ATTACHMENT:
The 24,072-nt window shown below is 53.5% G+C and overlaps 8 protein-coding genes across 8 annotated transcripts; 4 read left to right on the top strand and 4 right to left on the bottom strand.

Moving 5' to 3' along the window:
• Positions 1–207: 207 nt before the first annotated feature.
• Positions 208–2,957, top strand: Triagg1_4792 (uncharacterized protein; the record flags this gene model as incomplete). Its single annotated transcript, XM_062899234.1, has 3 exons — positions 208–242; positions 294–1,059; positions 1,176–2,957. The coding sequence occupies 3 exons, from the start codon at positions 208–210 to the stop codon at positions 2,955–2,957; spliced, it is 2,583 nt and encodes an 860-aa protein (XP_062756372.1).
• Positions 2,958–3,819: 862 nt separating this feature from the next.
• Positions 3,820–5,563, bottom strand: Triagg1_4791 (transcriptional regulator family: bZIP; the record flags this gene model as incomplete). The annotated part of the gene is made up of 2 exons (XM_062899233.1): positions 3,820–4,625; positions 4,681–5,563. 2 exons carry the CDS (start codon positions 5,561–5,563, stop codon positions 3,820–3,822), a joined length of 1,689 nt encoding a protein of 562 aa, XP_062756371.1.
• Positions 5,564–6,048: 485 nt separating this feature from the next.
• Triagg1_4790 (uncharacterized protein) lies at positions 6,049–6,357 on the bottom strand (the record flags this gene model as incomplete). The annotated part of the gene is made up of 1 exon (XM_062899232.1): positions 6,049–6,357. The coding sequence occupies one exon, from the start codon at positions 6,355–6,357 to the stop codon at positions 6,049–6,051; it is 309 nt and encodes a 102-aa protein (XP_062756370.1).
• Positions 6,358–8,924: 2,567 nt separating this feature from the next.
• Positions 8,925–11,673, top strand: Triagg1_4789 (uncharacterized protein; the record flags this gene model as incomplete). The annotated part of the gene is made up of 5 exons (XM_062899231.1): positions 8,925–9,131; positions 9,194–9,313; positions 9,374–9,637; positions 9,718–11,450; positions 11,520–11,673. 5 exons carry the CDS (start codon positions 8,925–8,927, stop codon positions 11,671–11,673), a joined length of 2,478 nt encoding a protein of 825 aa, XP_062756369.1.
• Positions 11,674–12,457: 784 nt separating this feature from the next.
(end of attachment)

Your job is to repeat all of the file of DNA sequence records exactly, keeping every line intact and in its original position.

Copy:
The 24,072-nt window shown below is 53.5% G+C and overlaps 8 protein-coding genes across 8 annotated transcripts; 4 read left to right on the top strand and 4 right to left on the bottom strand.

Moving 5' to 3' along the window:
• Positions 1–207: 207 nt before the first annotated feature.
• Positions 208–2,957, top strand: Triagg1_4792 (uncharacterized protein; the record flags this gene model as incomplete). Its single annotated transcript, XM_062899234.1, has 3 exons — positions 208–242; positions 294–1,059; positions 1,176–2,957. The coding sequence occupies 3 exons, from the start codon at positions 208–210 to the stop codon at positions 2,955–2,957; spliced, it is 2,583 nt and encodes an 860-aa protein (XP_062756372.1).
• Positions 2,958–3,819: 862 nt separating this feature from the next.
• Positions 3,820–5,563, bottom strand: Triagg1_4791 (transcriptional regulator family: bZIP; the record flags this gene model as incomplete). The annotated part of the gene is made up of 2 exons (XM_062899233.1): positions 3,820–4,625; positions 4,681–5,563. 2 exons carry the CDS (start codon positions 5,561–5,563, stop codon positions 3,820–3,822), a joined length of 1,689 nt encoding a protein of 562 aa, XP_062756371.1.
• Positions 5,564–6,048: 485 nt separating this feature from the next.
• Triagg1_4790 (uncharacterized protein) lies at positions 6,049–6,357 on the bottom strand (the record flags this gene model as incomplete). The annotated part of the gene is made up of 1 exon (XM_062899232.1): positions 6,049–6,357. The coding sequence occupies one exon, from the start codon at positions 6,355–6,357 to the stop codon at positions 6,049–6,051; it is 309 nt and encodes a 102-aa protein (XP_062756370.1).
• Positions 6,358–8,924: 2,567 nt separating this feature from the next.
• Positions 8,925–11,673, top strand: Triagg1_4789 (uncharacterized protein; the record flags this gene model as incomplete). The annotated part of the gene is made up of 5 exons (XM_062899231.1): positions 8,925–9,131; positions 9,194–9,313; positions 9,374–9,637; positions 9,718–11,450; positions 11,520–11,673. 5 exons carry the CDS (start codon positions 8,925–8,927, stop codon positions 11,671–11,673), a joined length of 2,478 nt encoding a protein of 825 aa, XP_062756369.1.
• Positions 11,674–12,457: 784 nt separating this feature from the next.